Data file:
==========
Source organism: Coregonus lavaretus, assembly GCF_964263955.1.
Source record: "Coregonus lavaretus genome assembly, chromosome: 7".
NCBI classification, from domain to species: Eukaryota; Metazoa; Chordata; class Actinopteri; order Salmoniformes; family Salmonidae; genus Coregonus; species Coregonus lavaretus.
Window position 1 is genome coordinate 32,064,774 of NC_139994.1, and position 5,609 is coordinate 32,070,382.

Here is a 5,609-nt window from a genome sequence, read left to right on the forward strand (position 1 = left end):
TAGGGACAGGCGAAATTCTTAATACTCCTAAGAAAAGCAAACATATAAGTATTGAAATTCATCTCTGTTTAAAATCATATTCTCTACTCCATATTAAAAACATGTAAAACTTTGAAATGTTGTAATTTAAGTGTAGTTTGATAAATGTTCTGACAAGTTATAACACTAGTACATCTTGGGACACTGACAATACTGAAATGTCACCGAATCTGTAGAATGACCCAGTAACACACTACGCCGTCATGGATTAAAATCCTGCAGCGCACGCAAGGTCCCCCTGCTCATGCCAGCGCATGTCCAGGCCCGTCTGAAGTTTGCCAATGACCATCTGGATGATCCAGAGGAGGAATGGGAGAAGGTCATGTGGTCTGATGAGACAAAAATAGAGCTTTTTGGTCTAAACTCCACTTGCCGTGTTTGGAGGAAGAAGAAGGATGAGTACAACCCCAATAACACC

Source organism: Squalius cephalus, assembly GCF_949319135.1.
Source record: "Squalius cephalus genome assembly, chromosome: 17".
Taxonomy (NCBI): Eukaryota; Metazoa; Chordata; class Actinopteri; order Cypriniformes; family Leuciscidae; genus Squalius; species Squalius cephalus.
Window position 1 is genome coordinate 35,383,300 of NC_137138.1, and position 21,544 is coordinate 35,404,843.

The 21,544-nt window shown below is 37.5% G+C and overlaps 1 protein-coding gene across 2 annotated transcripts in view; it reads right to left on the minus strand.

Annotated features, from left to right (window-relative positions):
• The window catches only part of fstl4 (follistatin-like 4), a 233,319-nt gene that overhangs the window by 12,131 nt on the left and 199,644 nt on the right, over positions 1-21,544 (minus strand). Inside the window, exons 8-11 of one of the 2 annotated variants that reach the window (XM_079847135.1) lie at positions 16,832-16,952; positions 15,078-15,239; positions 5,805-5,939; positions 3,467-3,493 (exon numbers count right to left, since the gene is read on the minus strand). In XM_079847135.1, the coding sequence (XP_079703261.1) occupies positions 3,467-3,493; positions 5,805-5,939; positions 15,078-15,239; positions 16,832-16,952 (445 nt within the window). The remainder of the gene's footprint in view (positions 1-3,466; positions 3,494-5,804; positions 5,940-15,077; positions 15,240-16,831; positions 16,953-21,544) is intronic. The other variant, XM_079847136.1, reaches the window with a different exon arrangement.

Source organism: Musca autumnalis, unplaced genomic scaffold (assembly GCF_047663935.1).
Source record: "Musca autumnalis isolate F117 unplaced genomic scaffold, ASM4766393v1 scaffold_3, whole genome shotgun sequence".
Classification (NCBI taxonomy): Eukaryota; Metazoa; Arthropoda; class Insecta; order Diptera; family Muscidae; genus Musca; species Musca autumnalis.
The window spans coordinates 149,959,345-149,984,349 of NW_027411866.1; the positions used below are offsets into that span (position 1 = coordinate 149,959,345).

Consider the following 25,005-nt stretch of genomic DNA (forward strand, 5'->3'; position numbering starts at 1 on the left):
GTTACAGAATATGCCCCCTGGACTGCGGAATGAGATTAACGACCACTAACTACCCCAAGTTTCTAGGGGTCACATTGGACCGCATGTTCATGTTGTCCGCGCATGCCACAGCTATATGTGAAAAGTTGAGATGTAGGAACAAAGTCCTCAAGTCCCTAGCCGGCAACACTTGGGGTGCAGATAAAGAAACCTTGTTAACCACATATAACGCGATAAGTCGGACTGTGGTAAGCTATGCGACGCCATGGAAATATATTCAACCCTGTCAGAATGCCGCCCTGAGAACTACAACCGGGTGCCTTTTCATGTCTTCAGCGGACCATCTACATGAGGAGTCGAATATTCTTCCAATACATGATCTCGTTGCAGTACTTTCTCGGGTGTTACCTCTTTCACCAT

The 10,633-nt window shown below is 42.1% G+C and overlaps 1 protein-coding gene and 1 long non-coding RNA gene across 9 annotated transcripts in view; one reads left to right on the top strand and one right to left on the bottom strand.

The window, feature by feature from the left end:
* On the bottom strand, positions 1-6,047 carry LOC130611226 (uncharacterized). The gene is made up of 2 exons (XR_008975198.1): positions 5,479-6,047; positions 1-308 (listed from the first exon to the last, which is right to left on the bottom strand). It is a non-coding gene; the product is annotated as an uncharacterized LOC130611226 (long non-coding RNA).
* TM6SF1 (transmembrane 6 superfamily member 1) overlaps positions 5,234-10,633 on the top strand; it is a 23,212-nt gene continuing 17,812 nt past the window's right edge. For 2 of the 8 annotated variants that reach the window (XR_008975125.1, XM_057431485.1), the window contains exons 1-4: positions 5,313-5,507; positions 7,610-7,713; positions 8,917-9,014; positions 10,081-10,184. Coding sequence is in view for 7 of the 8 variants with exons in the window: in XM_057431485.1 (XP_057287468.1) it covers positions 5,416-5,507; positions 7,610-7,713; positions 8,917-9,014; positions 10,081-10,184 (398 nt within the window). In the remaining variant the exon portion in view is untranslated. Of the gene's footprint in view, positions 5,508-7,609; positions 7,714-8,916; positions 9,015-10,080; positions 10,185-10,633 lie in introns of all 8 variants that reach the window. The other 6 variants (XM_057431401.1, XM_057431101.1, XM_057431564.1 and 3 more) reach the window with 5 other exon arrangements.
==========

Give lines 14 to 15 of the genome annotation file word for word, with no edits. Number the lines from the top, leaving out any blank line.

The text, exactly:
Source organism: Musca autumnalis, unplaced genomic scaffold (assembly GCF_047663935.1).
Source record: "Musca autumnalis isolate F117 unplaced genomic scaffold, ASM4766393v1 scaffold_3, whole genome shotgun sequence".